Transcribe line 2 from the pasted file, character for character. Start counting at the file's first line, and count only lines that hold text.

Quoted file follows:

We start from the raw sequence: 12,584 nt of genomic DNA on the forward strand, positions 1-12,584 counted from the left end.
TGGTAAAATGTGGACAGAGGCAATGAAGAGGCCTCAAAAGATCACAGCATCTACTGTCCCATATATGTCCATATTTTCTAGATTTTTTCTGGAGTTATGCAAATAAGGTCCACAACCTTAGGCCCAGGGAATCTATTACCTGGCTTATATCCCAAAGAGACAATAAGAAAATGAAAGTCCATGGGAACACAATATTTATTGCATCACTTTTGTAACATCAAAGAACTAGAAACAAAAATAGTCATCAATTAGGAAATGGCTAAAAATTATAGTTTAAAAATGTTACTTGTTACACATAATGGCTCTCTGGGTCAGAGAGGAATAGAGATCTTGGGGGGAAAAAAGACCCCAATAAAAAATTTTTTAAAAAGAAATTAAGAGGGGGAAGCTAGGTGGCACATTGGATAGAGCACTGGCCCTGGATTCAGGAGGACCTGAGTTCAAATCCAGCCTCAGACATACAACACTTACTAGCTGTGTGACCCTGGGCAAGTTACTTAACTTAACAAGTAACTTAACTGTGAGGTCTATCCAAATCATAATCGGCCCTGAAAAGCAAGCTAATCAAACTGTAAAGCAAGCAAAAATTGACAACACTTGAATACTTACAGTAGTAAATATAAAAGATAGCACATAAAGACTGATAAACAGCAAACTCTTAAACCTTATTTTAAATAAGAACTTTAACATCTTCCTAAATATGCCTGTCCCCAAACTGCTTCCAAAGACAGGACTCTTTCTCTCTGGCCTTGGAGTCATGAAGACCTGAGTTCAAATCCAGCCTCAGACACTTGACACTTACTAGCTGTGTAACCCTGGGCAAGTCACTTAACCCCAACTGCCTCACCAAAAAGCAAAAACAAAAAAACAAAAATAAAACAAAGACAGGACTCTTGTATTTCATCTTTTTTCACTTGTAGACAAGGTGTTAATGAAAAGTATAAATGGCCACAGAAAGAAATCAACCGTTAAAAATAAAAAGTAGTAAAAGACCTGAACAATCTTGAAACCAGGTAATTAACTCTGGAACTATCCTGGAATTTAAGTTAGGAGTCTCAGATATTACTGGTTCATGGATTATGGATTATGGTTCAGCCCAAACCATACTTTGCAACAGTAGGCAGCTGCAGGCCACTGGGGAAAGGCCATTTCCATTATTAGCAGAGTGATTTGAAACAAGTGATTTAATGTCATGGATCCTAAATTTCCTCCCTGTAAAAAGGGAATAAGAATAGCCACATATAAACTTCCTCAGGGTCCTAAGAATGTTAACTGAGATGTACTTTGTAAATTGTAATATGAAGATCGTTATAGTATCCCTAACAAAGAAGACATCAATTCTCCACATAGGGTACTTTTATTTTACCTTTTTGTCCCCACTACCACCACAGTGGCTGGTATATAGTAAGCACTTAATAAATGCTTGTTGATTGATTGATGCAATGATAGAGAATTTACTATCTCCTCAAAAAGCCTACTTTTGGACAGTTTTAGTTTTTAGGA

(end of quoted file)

TGGTAAAATGTGGACAGAGGCAATGAAGAGGCCTCAAAAGATCACAGCATCTACTGTCCCATATATGTCCATATTTTCTAGATTTTTTCTGGAGTTATGCAAATAAGGTCCACAACCTTAGGCCCAGGGAATCTATTACCTGGCTTATATCCCAAAGAGACAATAAGAAAATGAAAGTCCATGGGAACACAATATTTATTGCATCACTTTTGTAACATCAAAGAACTAGAAACAAAAATAGTCATCAATTAGGAAATGGCTAAAAATTATAGTTTAAAAATGTTACTTGTTACACATAATGGCTCTCTGGGTCAGAGAGGAATAGAGATCTTGGGGGGAAAAAAGACCCCAATAAAAAATTTTTTAAAAAGAAATTAAGAGGGGGAAGCTAGGTGGCACATTGGATAGAGCACTGGCCCTGGATTCAGGAGGACCTGAGTTCAAATCCAGCCTCAGACATACAACACTTACTAGCTGTGTGACCCTGGGCAAGTTACTTAACTTAACAAGTAACTTAACTGTGAGGTCTATCCAAATCATAATCGGCCCTGAAAAGCAAGCTAATCAAACTGTAAAGCAAGCAAAAATTGACAACACTTGAATACTTACAGTAGTAAATATAAAAGATAGCACATAAAGACTGATAAACAGCAAACTCTTAAACCTTATTTTAAATAAGAACTTTAACATCTTCCTAAATATGCCTGTCCCCAAACTGCTTCCAAAGACAGGACTCTTTCTCTCTGGCCTTGGAGTCATGAAGACCTGAGTTCAAATCCAGCCTCAGACACTTGACACTTACTAGCTGTGTAACCCTGGGCAAGTCACTTAACCCCAACTGCCTCACCAAAAAGCAAAAACAAAAAAACAAAAATAAAACAAAGACAGGACTCTTGTATTTCATCTTTTTTCACTTGTAGACAAGGTGTTAATGAAAAGTATAAATGGCCACAGAAAGAAATCAACCGTTAAAAATAAAAAGTAGTAAAAGACCTGAACAATCTTGAAACCAGGTAATTAACTCTGGAACTATCCTGGAATTTAAGTTAGGAGTCTCAGATATTACTGGTTCATGGATTATGGATTATGGTTCAGCCCAAACCATACTTTGCAACAGTAGGCAGCTGCAGGCCACTGGGGAAAGGCCATTTCCATTATTAGCAGAGTGATTTGAAACAAGTGATTTAATGTCATGGATCCTAAATTTCCTCCCTGTAAAAAGGGAATAAGAATAGCCACATATAAACTTCCTCAGGGTCCTAAGAATGTTAACTGAGATGTACTTTGTAAATTGTAATATGAAGATCGTTATAGTATCCCTAACAAAGAAGACATCAATTCTCCACATAGGGTACTTTTATTTTACCTTTTTGTCCCCACTACCACCACAGTGGCTGGTATATAGTAAGCACTTAATAAATGCTTGTTGATTGATTGATGCAATGATAGAGAATTTACTATCTCCTCAAAAAGCCTACTTTTGGACAGTTTTAGTTTTTAGGA